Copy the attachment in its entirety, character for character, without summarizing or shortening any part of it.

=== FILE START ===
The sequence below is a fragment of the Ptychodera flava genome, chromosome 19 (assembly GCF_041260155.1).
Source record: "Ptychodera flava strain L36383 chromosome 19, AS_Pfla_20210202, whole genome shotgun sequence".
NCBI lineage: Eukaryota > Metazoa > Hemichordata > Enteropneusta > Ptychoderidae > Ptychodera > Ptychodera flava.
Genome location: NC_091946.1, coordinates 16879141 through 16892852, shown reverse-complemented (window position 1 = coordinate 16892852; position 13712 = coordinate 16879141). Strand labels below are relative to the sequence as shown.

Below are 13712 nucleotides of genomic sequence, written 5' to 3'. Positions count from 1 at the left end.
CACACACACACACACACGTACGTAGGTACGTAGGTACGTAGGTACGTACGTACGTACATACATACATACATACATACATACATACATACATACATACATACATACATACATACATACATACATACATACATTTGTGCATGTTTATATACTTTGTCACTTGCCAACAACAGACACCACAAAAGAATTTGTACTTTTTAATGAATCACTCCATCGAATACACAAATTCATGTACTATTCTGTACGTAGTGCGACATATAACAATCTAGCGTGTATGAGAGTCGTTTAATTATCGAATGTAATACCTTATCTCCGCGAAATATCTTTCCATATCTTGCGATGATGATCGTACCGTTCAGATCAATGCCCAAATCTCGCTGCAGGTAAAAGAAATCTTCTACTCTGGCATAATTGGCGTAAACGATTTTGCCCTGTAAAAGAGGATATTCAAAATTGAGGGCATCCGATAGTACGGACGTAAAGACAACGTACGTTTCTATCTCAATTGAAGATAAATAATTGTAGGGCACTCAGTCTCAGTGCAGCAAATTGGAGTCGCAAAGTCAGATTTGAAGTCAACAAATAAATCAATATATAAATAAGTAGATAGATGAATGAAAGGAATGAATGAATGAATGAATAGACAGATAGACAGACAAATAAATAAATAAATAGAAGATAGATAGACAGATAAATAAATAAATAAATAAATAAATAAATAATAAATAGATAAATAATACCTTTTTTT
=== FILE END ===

The sequence below is a fragment of the Ptychodera flava genome, chromosome 19 (assembly GCF_041260155.1).
Source record: "Ptychodera flava strain L36383 chromosome 19, AS_Pfla_20210202, whole genome shotgun sequence".
NCBI lineage: Eukaryota > Metazoa > Hemichordata > Enteropneusta > Ptychoderidae > Ptychodera > Ptychodera flava.
Genome location: NC_091946.1, coordinates 16879141 through 16892852, shown reverse-complemented (window position 1 = coordinate 16892852; position 13712 = coordinate 16879141). Strand labels below are relative to the sequence as shown.

Below are 13712 nucleotides of genomic sequence, written 5' to 3'. Positions count from 1 at the left end.
CACACACACACACACACGTACGTAGGTACGTAGGTACGTAGGTACGTACGTACGTACATACATACATACATACATACATACATACATACATACATACATACATACATACATACATACATACATACATACATTTGTGCATGTTTATATACTTTGTCACTTGCCAACAACAGACACCACAAAAGAATTTGTACTTTTTAATGAATCACTCCATCGAATACACAAATTCATGTACTATTCTGTACGTAGTGCGACATATAACAATCTAGCGTGTATGAGAGTCGTTTAATTATCGAATGTAATACCTTATCTCCGCGAAATATCTTTCCATATCTTGCGATGATGATCGTACCGTTCAGATCAATGCCCAAATCTCGCTGCAGGTAAAAGAAATCTTCTACTCTGGCATAATTGGCGTAAACGATTTTGCCCTGTAAAAGAGGATATTCAAAATTGAGGGCATCCGATAGTACGGACGTAAAGACAACGTACGTTTCTATCTCAATTGAAGATAAATAATTGTAGGGCACTCAGTCTCAGTGCAGCAAATTGGAGTCGCAAAGTCAGATTTGAAGTCAACAAATAAATCAATATATAAATAAGTAGATAGATGAATGAAAGGAATGAATGAATGAATGAATAGACAGATAGACAGACAAATAAATAAATAAATAGAAGATAGATAGACAGATAAATAAATAAATAAATAAATAAATAAATAATAAATAGATAAATAATACCTTTTTTT